Ever since the Phoenix Police Department led the nation in shooting civilians in 2018, protesters have called for reform. Part of that change is here, in the form of the recently approved civilian police review board. To be effective, however, the board must be highly representative of the communities most affected by the police.
As law professors who have studied the substantial literature on civilian review boards, we share the following research-backed proposals for making Phoenix’s oversight of the police successful:
- A board of civilians, not law enforcement.
In keeping with the wishes of Phoenix Police Chief Jeri Williams and the City Council to hear from the community, every member of the board should be a civilian who is not immediately related to present or past law enforcement officers. This limitation is especially urgent since the police union has consistently opposed the creation of the civilian board, even as Phoenix became the largest city in the U.S. without a police oversight board.
Some might argue we need a police officer’s understanding of these matters to assist the board, but an officer’s presence might actually thwart its mission. For example, complaints of police sexual violence are the second most reported police misconduct after other uses of force. As Oklahoma City police officer Daniel Holtzclaw’s conviction for serial sexual assaults of Black women shows, civilians may be deterred from reporting misconduct if they do not have a truly independent place to go.
- A board representing the most-policed neighborhoods.
Phoenix police spend more time in certain neighborhoods than others, and those heavily policed people need to be well represented on the board. Civilian review boards succeed when they have committed members who are personally invested in positive community relations with law enforcement. People from heavily policed communities are not only more likely to be invested in helping the police reform, but also simply have more information on how the police behave. Since law enforcement necessarily especially relies on the assistance of these civilians to establish a safe community, getting their buy-in through inclusion on the board will be valuable.
When we say the board needs to include those most affected by misguided past police policies, we include community members who have a nonviolent criminal record. Because of past targeting of particular neighborhoods and further targeting of racial minorities, members of the affected communities are more likely to have some form of criminal record. We know those disparities are unfair because drug use is equal across races, but drug arrests are vastly disproportionate. An example of an unnecessary arrest here occurred last summer in Maryvale, where Phoenix police held a Black family at gunpoint when their 4-year-old child walked out of a Dollar Store with a doll. One way of acknowledging such prior unfairness is to include some non-violent arrestees on the board.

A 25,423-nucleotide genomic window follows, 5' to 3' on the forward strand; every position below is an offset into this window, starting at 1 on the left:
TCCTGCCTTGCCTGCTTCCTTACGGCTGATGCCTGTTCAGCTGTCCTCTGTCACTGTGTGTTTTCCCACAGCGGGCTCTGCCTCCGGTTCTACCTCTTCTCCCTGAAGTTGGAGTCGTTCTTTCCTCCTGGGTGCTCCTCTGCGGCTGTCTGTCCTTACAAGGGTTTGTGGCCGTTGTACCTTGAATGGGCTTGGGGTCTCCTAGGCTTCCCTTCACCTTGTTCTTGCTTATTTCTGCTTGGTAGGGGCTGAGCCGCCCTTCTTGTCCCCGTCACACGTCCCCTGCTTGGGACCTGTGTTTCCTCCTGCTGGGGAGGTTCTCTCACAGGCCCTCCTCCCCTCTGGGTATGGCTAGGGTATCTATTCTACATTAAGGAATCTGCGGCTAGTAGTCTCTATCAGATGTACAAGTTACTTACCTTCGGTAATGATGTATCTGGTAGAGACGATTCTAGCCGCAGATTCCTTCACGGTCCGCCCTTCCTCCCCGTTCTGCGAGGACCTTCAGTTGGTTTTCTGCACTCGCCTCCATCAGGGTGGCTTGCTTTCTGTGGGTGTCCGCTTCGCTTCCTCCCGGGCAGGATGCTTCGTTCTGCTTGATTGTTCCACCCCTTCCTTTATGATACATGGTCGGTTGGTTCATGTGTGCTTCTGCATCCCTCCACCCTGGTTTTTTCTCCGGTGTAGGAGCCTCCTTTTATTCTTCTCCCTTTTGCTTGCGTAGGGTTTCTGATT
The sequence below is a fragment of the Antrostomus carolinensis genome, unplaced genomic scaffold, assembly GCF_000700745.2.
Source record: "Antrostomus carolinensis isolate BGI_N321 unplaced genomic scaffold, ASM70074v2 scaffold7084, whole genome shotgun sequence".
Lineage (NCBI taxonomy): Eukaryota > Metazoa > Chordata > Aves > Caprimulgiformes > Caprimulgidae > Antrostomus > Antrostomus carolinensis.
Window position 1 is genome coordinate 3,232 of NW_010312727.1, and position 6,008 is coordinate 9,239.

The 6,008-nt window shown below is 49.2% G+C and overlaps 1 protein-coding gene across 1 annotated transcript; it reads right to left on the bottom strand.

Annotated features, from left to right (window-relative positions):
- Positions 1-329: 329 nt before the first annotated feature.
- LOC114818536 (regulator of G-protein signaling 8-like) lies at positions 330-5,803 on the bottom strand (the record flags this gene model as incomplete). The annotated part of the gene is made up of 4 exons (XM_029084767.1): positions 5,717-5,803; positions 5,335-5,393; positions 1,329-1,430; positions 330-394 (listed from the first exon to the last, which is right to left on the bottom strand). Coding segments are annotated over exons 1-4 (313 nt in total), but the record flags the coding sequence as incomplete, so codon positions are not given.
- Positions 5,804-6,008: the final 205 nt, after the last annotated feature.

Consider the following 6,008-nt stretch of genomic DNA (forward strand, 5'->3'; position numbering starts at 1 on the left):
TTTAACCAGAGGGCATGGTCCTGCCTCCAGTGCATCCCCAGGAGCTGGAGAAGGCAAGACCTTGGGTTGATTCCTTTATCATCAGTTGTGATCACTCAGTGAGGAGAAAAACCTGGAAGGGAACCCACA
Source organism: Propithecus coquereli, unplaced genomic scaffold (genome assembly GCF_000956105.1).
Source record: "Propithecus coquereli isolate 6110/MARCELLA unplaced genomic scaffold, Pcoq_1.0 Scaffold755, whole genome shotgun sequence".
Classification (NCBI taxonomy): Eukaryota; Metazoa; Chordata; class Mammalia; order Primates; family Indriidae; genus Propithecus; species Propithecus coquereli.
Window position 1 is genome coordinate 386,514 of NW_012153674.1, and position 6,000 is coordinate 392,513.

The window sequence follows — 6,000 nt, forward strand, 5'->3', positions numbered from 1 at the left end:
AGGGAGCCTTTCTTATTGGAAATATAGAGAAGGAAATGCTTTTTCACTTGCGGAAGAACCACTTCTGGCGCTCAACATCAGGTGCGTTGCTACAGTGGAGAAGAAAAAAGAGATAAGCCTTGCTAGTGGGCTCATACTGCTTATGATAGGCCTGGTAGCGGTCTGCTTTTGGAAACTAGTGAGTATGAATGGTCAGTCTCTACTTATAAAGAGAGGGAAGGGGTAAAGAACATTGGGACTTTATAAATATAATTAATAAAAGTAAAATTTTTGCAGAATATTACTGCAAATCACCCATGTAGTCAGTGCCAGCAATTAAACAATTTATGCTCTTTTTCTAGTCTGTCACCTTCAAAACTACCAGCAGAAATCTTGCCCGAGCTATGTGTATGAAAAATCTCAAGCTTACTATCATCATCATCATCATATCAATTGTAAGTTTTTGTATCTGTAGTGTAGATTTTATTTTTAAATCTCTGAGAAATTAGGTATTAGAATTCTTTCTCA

Although one might think special attention to heavily policed neighborhoods is favoritism, this prioritization is necessary to make sure all voices are heard. People from ritzy Phoenix communities can easily influence politics through their greater money and access to officials, but the voices of poorer neighborhoods are frequently excluded.
The bottom line on the selection of successful civilian review boards is that they must truly represent the communities being policed. Heavy representation from Phoenix’s most policed neighborhoods — Central City, South Mountain, Estrella, Maryvale, and Alahambra — is the way to make sure this board is representative.
A successful board is possible here. It is supported by important players, such as City Councilman Carlos Garcia, who has been ahead of the times in protesting police violence, and Chief Williams, who has repeatedly joined protesters in recognizing the disproportionate killing of Black and brown people. But this critical forming moment must not be wasted.
Ultimately, people need to remember that the board is the result of protests. If the board’s membership reflects the two principles we propose, Phoenix may be on its way to successful reform. If not, Phoenix will likely go through more protests. We hope the announcement of the board members will demonstrate that Phoenix is truly moving forward with police reform.
Valena Beety is professor of law at Arizona State University Sandra Day O’Connor College of Law and the deputy director of the Academy for Justice.
Frank Rudy Cooper is William S. Boyd professor of law and director of the Program on Race, Gender & Policing at the University of Nevada, Las Vegas, William S. Boyd School of Law.